{
  bool b = p->touval(NULL) == 6 && *x == 0;
  // setting the highest bit signals that there's another icon 
  // to draw on the current line
  int icon_id = *x == 0 ? 51 : 177;
  return b ? 0x80000000 | icon_id : icon_id;
}

This callback needs some explanation. The line widget calls this callback for every line. The argument x represents the position of the icon to draw. Thus, for every line the callback is called the first time with *x == 0. The return value of the callback is the id of the icon to display. If you want to display another icon for the current line, then set the highest bit in the return value. If you don’t want to display an icon at all for the current line, simply return -1.

You might wonder why x is a pointer. Imagine you don’t want to display an icon at position 0, but skip that position and display an icon at the next one. This can be done without calling the callback again, since we can set the value of x. Remember that you can load custom icons and use them in the code viewer.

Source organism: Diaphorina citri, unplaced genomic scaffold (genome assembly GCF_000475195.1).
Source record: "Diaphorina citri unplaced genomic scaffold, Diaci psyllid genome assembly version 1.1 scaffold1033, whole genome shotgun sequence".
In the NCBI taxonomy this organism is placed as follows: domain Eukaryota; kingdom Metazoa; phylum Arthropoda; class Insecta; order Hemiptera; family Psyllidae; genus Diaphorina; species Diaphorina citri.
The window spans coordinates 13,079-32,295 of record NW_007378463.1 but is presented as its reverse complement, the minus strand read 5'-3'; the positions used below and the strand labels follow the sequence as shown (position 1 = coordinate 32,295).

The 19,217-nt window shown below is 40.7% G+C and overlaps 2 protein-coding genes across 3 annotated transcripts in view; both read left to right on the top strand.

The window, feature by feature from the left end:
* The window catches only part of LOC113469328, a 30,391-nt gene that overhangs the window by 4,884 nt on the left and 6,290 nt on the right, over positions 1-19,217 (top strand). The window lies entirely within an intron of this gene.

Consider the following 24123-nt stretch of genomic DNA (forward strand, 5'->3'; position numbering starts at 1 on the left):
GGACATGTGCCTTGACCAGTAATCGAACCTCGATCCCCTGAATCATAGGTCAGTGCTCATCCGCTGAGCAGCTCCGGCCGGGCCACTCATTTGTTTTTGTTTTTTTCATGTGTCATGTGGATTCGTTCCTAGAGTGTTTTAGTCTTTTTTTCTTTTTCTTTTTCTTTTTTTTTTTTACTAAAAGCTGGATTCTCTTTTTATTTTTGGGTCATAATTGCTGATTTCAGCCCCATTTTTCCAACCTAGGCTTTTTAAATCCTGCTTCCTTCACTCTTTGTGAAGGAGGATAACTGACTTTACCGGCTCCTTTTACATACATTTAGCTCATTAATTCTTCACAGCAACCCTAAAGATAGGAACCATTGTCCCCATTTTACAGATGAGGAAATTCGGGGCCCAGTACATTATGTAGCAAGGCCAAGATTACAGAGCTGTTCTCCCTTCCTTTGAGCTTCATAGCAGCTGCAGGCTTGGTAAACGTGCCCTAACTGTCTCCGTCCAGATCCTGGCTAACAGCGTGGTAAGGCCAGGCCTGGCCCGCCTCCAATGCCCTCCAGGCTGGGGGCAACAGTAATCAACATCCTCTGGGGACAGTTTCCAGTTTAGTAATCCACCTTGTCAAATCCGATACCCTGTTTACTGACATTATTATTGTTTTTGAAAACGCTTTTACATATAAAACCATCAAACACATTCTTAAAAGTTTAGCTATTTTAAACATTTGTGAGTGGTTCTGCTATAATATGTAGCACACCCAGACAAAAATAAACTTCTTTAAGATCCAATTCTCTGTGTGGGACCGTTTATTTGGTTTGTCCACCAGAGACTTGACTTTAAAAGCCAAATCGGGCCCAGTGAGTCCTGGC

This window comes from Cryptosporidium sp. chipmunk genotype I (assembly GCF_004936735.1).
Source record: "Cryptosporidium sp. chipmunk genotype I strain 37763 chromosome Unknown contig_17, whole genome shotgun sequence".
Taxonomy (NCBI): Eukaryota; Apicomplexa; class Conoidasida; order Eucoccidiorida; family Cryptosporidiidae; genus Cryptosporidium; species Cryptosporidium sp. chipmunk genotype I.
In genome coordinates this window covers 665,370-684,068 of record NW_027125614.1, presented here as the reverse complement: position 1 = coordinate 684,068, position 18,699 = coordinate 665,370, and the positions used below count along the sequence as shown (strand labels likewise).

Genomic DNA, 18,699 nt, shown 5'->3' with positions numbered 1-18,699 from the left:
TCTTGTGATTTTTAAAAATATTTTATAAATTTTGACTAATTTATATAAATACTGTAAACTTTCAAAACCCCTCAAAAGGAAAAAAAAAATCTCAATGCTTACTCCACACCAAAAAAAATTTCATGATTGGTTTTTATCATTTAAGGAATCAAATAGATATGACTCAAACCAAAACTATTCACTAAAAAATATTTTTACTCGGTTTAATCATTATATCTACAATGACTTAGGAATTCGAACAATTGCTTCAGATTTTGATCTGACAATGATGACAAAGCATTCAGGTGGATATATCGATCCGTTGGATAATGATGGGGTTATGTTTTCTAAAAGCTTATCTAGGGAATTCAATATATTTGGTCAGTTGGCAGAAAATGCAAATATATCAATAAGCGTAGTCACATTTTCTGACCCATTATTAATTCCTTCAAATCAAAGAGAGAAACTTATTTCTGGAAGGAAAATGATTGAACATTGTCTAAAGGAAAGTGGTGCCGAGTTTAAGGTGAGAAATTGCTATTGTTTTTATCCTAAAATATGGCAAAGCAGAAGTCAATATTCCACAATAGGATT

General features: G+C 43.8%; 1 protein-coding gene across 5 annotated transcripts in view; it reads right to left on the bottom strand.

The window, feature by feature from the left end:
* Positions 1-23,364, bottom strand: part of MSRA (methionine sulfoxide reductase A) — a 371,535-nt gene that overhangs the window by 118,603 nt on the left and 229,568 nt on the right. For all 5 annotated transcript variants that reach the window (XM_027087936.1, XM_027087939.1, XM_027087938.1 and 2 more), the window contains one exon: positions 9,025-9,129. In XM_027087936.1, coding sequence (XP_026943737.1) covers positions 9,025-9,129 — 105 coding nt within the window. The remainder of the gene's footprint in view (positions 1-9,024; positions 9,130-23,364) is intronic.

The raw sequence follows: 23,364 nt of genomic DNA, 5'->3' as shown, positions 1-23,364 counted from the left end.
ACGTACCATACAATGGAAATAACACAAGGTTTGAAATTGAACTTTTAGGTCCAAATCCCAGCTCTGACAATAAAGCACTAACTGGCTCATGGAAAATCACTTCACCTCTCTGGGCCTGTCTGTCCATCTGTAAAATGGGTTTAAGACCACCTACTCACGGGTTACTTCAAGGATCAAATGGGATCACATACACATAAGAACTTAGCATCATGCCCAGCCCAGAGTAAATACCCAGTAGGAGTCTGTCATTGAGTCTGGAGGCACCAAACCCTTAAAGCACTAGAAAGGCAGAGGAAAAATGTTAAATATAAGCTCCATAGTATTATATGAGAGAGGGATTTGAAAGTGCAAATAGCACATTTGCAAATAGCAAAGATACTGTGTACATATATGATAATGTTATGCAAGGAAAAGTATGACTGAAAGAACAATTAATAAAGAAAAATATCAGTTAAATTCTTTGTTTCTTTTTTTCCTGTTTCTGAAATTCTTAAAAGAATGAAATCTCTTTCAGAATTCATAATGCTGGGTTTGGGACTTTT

Apart from the usual mouse and context menu callbacks, there’s a handy callback to be notified when the user clicks in the space reserved for icons:

static void idaapi lines_click(
        TCustomControl * /*cv*/,
        const place_t *p,
        int pos,
        int /*shift*/,
        void * /*ud*/)
{
  if ( p != NULL )
    msg("Line click at position: %d\n", pos);
  else
    msg("Click occurred outside of a line\n");
}

This is useful to set/unset an icon for instance.

I’ve also created another sample plugin with the code viewer featuring a hex view.

hex view

This can give you some more ideas of what this control might good for. Most of the logic behind this sample stands in the custom view and not in the code view, which, in this case, handles everything automatically without the use of callbacks:

  // create a code viewer container for the custom view
  si->hexview = create_code_viewer(form, si->cv);
  // set the radix and alignment for the offsets
  set_code_viewer_lines_radix(si->hexview, 16);
  set_code_viewer_lines_alignment(si->hexview, si->data.size() > 0xFFFFFFFF ? 16 : 8);

New forms controls

Forms were certainly lacking two very important controls: a generic combo box and a multi-line edit. The combo box comes in two variants: editable and read-only. This is how to declare a combo:

<title:b:is_editable:width::>